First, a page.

Search results: Found 2

Listing 1 - 2 of 2
Sort by
Frontiers in Brain Based Therapeutic Interventions and Biomarker Research in Child and Adolescent Psychiatry

Authors: ---
Book Series: Frontiers Research Topics ISSN: 16648714 ISBN: 9782889199549 Year: Pages: 107 DOI: 10.3389/978-2-88919-954-9 Language: English
Publisher: Frontiers Media SA
Subject: Medicine (General) --- Psychiatry
Added to DOAB on : 2016-01-19 14:05:46
License:

Loading...
Export citation

Choose an application

Abstract

Developmental neuroscience research is on the cusp of unprecedented advances in the understanding of how variations in brain structure and function within neural circuits confer risk for symptoms of childhood psychiatric disorders. Novel dimensional approaches to illness classification, the availability of non-invasive, diverse and increasingly sophisticated methods to measure brain structure and function in humans in vivo, and advances in genetics, animal model and multimodal research now place brain-based biomarkers within reach in the field of psychiatry. These advances hold great promise for moving neuroscience research into the clinical realm. One exciting new area of translational research in child and adolescent psychiatry, is in the use of a variety of neuroscience research tools to track brain response to clinical intervention. Examples of this include: using longitudinal neuroimaging techniques to track changes in white matter microstructure following a training intervention for children with poor reading skills, or using functional imaging to compare brain activity before and after children with bipolar disorder begin taking psychotropic medication treatment. Brain stimulation is another cutting-edge research area where brain response to therapeutic intervention can be closely tracked with electroencephalography or other brain imaging modalities. Research using neuroscience tools to track brain response to clinical interventions is beginning to yield novel insights into the etiopathogenesis of psychiatric illness, and is providing preliminary feedback around how therapeutic interventions work in the brain to bring about symptom improvement. Using these novel approaches, neuroscience research may soon move into the clinical realm to target early pathophysiology, and tailor treatments to both individuals and specific neurodevelopmental trajectories, in an effort to alter the course of development and mitigate risk for a lifetime of morbidity and ineffective treatments. Excitement and progress in these areas must be tempered with safety and ethical considerations for these vulnerable populations. This research topic focuses on efforts to use neuroscience research tools to identify brain-based biomarkers of therapeutic response in child and adolescent psychiatry.

Psychomotor symptomatology in psychiatric illnesses

Authors: ---
Book Series: Frontiers Research Topics ISSN: 16648714 ISBN: 9782889197255 Year: Pages: 137 DOI: 10.3389/978-2-88919-725-5 Language: English
Publisher: Frontiers Media SA
Subject: Psychiatry --- Medicine (General)
Added to DOAB on : 2016-04-07 11:22:02
License:

Loading...
Export citation

Choose an application

Abstract

Psychomotor symptoms are those symptoms that are characterized by deficits in the initiation, execution and monitoring of movements, such as psychomotor slowing, catatonia, neurological soft signs (NSS), reduction in motor activity or extrapyramidal symptoms (EPS). These symptoms have not always received the attention they deserve although they can be observed in a wide range of psychiatric illnesses, including mood disorders, psychotic disorders, anxiety disorders, pervasive developmental disorders and personality disorders. Nevertheless, these symptoms seem to have prognostic value on clinical and functional outcome in several pathologies. In the late 19th century, the founding fathers of modern psychiatry (including Kahlbaum, Wernicke, Kraepelin and Bleuler) had a strong focus on psychomotor abnormalities in their description and definitions of psychiatric illnesses and systematically recognized these as core features of several psychiatric pathologies. Nevertheless, emphasis on these symptoms has reduced substantially since the emergence of psychopharmacology, given the association between antipsychotics or antidepressants and medication-induced motor deficits. This has resulted in the general idea that most if not all psychomotor deficits were merely side effects of their treatment rather than intrinsic features of the illness. Yet, the last two decades a renewed interest in these deficits can be observed and has yielded an exponential growth of research into these psychomotor symptoms in several psychiatric illnesses. This recent evolution is also reflected in the increased appreciation of these symptoms in the DSM-5. As a result of this increased focus, new insights into the clinical and demographical presentation, the etiology, the course, the prognostic value as well as treatment aspects of psychomotor symptomatology in different illnesses has emerged. Still, many new questions arise from these findings. This research topic is comprised of all types of contributions (original research, reviews, and opinion piece) with a focus on psychomotor symptomatology in a psychiatric illness, especially research focusing on one or more of the following topics: the clinical presentation of the psychomotor syndrome; the course through the illness; the diagnostical specificity of the syndrome; the underlying neurobiological or neuropsychological processes; new assessment techniques; pharmacological or non-pharmacological treatment strategies.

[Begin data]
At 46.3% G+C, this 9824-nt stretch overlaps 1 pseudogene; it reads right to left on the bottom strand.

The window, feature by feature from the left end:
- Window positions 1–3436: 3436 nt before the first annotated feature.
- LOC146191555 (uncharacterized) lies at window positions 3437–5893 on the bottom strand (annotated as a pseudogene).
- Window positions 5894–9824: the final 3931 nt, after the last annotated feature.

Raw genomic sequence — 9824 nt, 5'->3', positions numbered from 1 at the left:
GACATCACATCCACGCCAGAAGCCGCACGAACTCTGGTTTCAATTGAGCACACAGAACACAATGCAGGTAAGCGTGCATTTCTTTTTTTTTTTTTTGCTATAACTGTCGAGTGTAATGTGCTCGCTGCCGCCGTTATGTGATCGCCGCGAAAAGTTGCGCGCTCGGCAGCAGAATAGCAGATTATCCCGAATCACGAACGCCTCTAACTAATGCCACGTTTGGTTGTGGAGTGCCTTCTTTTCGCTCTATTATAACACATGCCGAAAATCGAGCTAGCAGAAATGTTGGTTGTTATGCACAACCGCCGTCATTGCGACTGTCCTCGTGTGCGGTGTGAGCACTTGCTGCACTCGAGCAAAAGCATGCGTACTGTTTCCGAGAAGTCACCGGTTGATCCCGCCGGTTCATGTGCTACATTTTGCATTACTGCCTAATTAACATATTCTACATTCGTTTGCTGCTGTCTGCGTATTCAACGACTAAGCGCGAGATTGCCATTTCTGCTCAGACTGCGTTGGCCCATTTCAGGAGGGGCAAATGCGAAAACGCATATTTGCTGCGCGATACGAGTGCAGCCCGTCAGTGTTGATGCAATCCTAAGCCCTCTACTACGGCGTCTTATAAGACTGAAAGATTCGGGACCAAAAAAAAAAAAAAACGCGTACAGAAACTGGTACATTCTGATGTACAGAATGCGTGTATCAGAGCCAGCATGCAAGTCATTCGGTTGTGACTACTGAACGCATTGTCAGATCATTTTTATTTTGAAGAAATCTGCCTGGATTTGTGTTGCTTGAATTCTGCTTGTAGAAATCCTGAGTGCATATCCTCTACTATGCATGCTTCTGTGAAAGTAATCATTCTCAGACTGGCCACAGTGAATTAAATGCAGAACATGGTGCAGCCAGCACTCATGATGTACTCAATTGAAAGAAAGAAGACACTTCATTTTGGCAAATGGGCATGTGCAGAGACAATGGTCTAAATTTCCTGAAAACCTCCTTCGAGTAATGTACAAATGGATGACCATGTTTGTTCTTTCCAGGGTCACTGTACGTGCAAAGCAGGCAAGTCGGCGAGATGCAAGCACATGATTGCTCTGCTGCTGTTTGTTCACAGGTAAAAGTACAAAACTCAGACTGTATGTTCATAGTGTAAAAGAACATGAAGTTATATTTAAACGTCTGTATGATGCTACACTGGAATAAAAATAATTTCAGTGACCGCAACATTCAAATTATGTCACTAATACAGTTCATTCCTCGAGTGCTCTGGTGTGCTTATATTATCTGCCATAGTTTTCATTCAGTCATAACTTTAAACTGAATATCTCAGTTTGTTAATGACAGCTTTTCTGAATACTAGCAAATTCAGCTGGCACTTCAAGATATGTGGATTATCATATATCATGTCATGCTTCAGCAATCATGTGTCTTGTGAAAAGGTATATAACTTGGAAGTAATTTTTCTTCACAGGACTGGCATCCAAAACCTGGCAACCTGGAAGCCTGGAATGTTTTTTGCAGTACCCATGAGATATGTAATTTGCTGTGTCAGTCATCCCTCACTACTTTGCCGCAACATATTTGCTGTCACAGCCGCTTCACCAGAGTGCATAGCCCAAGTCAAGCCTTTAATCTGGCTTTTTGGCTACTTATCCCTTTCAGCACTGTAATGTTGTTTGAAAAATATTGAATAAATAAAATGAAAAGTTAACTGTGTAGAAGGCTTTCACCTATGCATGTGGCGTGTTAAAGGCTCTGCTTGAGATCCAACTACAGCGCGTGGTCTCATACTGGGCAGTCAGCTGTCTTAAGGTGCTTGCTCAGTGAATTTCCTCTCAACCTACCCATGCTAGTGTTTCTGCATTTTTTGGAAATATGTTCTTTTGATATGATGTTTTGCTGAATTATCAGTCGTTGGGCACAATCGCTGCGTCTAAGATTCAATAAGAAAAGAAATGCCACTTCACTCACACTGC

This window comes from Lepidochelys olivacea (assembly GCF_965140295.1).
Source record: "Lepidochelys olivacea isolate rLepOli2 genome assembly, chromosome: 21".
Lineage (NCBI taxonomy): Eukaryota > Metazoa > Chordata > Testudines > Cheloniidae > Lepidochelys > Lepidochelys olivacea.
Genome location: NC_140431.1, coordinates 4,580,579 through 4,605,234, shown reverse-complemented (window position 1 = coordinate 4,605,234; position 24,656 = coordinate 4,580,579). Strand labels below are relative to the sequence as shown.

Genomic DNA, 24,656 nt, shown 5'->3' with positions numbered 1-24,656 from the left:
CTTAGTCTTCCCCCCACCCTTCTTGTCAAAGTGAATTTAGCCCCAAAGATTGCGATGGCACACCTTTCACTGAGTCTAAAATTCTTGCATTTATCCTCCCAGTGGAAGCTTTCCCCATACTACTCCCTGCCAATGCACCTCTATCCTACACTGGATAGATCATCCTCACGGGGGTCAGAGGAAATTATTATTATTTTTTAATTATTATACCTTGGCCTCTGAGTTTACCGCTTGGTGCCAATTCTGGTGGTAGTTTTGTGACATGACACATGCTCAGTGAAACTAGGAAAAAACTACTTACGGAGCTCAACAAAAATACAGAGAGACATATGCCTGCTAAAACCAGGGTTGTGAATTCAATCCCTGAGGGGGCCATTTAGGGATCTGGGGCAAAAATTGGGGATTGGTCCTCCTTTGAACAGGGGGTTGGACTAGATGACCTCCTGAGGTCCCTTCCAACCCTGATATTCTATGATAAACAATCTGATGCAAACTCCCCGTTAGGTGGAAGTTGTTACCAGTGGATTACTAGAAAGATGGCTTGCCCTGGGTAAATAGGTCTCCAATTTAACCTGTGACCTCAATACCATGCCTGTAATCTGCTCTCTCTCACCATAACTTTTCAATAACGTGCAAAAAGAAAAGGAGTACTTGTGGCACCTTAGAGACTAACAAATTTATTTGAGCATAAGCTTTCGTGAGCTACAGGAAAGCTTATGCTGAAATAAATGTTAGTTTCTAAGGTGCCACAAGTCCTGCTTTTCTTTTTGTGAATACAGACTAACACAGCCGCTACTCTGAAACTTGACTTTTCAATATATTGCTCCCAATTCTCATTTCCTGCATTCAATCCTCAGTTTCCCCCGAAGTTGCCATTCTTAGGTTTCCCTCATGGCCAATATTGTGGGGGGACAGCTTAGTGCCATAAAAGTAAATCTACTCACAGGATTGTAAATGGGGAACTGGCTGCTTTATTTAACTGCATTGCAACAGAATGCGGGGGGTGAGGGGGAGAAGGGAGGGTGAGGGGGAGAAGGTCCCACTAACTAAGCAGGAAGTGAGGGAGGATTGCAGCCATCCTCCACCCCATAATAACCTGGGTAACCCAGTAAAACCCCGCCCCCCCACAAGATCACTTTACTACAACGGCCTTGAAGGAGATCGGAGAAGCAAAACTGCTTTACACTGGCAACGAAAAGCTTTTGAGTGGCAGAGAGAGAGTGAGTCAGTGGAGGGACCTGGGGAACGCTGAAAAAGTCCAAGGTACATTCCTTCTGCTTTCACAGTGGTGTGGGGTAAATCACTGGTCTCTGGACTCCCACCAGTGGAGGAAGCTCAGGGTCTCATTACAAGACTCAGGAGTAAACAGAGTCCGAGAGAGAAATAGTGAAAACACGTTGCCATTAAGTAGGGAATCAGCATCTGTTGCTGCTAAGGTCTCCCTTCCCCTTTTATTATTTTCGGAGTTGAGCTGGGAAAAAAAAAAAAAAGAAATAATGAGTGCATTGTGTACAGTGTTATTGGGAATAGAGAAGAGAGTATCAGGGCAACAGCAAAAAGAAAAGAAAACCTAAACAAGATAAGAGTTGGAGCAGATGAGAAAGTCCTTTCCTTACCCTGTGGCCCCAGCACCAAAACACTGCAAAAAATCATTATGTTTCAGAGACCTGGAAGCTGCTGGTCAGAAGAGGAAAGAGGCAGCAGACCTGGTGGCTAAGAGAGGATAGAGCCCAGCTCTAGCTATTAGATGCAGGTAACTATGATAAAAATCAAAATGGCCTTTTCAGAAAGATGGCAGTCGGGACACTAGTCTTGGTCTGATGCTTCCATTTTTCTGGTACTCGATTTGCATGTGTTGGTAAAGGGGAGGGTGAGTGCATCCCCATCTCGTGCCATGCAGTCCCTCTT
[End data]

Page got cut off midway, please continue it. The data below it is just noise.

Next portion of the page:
Listing 1 - 2 of 2
Sort by
Narrow your search

Publisher

Frontiers Media SA (2)


License

CC by (2)


Language

english (2)


Year
From To Submit

2016 (1)

2015 (1)